saudi air force graduates
© Fahad Shadeed / Reuters
Royal Saudi Air Force jets fly in formation during a graduation ceremony for air force officers at King Faisal Air Academy in Riyadh January 1, 2013.
Washington reportedly wants Saudi Arabia, the UAE and Qatar to replace the US in terms of troop deployments and funding in "stabilizing northeastern Syria," according to the Wall Street Journal.

The US currently has two major points of military presence on the ground in Syria: one on the border with Jordan in the south and one in northeastern Syria in an area controlled by the predominantly Kurdish Syrian Democratic Force (SDF). President Donald Trump announced plans to withdraw American troops from Syria, apparently dismayed by the cost of the operation. According to the Wall Street Journal, the Trump administration wants to shift the burden of occupying northeastern Syria - which is touted as an effort to stabilize the area by the newspaper - to Arab countries.

The WSJ says John Bolton, Trump's new national security adviser, called Abbas Kamel, Egypt's acting intelligence chief, to see if the Arab nation with the largest standing army was willing to contribute to the planned changing of guard. Washington also asked Saudi Arabia, Qatar and the United Arab Emirates to contribute billions of dollars into a buildup in northern Syria and asked to send troops as well.


Comment: What everyone carefully avoids mentioning is why the US wants to keep control of eastern Syria. Not only are Syria's richest oil fields located there, in John Bolton's fevered dreams, it is the perfect springboard for attacking Iran.
Eastern Syria oil fields

Eastern Syria oil fields
The US' Kurd Project: Iranian intel declassifies data on 14 American bases in Syria


"The mission of the regional force would be to work with the local Kurdish and Arab fighters the US has been supporting to ensure Islamic State [IS, formerly ISIS] cannot make a comeback and preclude Iranian-backed forces from moving into former Islamic State territory, US officials say," according to the newspaper.

The plan is apparently meant as an easy way out for America, which found itself in a perilous situation in Syria, having troops there with no legal grounds and balancing amid countering goals and interests. For instance, Washington's NATO partner Turkey sees America's Syrian Kurd allies as terrorists and a legitimate target for military action.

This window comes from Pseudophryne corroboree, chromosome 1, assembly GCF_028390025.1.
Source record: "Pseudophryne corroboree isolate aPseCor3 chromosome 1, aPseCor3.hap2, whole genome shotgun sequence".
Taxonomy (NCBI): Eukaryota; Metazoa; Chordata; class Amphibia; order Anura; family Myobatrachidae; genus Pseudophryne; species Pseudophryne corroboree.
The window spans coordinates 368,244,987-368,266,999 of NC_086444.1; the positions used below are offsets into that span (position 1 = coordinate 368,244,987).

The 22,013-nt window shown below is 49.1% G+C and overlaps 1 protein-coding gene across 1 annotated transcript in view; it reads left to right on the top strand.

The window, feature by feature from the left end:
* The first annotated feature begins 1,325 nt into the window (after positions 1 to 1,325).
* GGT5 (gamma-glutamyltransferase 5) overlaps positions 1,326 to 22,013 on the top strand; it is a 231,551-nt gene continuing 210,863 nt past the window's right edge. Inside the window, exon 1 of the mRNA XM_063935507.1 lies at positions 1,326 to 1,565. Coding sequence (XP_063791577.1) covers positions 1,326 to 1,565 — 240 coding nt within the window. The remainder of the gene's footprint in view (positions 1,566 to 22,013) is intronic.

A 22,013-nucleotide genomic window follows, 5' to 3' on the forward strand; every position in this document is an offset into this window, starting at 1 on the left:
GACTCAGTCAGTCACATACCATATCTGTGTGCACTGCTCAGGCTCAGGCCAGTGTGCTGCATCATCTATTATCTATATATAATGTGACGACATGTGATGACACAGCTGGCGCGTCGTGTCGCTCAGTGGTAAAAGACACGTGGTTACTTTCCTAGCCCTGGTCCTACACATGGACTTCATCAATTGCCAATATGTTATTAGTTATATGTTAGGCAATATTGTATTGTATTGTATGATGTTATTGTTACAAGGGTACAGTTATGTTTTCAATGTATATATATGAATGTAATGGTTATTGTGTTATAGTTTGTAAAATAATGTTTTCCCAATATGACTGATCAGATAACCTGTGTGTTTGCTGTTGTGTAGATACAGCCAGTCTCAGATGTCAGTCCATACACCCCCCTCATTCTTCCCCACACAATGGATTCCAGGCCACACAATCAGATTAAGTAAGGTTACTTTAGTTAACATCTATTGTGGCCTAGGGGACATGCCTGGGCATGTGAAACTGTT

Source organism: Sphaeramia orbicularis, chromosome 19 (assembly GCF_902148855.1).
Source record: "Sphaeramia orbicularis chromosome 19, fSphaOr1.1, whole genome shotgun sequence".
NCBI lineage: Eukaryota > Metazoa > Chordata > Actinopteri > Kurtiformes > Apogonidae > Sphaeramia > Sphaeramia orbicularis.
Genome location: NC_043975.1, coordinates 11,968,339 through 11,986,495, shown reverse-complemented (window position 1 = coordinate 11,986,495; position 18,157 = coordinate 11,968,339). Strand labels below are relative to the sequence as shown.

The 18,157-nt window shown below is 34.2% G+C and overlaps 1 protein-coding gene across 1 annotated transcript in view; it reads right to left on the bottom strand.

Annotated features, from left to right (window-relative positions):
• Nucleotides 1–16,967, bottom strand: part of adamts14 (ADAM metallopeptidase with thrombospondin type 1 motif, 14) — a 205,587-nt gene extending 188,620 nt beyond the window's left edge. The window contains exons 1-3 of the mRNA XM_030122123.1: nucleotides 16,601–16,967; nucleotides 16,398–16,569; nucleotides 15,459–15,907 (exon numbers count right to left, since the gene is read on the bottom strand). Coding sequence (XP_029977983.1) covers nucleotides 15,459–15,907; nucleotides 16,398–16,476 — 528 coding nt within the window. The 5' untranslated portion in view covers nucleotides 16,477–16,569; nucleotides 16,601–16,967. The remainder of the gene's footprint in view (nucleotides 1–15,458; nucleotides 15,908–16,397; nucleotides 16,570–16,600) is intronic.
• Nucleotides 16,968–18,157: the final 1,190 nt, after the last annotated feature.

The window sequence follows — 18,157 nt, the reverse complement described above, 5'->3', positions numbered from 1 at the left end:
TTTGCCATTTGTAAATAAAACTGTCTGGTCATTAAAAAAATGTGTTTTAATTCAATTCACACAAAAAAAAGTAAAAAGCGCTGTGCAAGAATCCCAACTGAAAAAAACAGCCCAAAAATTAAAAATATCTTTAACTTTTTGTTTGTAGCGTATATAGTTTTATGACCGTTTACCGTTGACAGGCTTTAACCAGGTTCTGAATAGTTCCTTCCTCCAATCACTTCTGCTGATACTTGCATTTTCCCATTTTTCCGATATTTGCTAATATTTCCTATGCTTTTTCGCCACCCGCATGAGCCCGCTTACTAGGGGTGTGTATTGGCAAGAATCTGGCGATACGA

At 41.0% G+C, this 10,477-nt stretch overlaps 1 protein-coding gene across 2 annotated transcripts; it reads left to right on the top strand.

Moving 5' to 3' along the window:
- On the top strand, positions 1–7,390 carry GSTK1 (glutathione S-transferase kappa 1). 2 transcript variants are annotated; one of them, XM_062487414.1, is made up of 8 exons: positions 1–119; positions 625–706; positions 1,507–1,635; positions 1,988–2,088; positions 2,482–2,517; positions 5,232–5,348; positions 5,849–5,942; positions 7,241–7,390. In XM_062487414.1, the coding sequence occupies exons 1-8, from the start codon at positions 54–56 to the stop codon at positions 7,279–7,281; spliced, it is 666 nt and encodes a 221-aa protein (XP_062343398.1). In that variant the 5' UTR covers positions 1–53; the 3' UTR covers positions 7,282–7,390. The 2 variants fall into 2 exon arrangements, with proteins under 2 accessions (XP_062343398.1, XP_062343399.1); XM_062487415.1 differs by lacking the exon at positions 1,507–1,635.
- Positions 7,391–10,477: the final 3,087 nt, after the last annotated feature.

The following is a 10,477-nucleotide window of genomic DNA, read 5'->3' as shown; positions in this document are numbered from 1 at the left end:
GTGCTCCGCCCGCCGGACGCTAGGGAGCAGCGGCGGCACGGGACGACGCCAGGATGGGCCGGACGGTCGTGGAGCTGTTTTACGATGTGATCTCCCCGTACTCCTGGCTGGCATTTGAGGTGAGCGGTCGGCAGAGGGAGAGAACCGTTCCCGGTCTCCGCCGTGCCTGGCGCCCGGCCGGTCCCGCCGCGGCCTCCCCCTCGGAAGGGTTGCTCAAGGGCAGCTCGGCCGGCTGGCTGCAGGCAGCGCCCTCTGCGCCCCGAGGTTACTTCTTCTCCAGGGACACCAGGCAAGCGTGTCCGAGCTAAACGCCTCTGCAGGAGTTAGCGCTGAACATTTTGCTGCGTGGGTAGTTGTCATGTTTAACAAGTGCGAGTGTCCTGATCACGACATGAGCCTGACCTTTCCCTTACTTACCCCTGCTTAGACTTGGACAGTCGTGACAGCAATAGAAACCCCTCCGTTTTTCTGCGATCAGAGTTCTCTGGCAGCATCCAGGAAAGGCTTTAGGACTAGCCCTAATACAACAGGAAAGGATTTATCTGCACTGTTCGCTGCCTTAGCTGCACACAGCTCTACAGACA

However, having the Americans replaced with other foreign troops would entail challenges, too. Saudi Arabia and the UAE are otherwise preoccupied with their stalled military involvement in Yemen and may find it politically awkward to deploy troops alongside Qatar, a nation they accuse of supporting terrorism and of being close to Iran.

Egypt's troops are busy fighting against jihadist groups in the Sinai Peninsula in the east and securing the lengthy desert border with Libya in the west. Both regions became major security threats after the events of the Arab Spring, during which Libya was reduced with the help of NATO to a patchwork of warring militant groups. Egypt suffered several years of political turmoil and a military coup, after which the supporters of Muslim Brotherhood found themselves under government pressure again.

The willingness of the Kurds to accept foreign Arab troops is far from certain. With some Syrian Kurds already feeling betrayed by the US over Washington's failure to protect them from Turkey, getting a foreign Arab force deployed near their lands may be too much to swallow. Especially since some of the Islamist groups that the Kurds fought against during the seven-year war were funded and armed by the same Arab countries.

The WSJ also points out that cost reduction expected by the replacement may not be as big as the Trump administration hopes. The Arab expeditionary force would still require air support, logistical supply and possibly at least some presence of US troops among their rank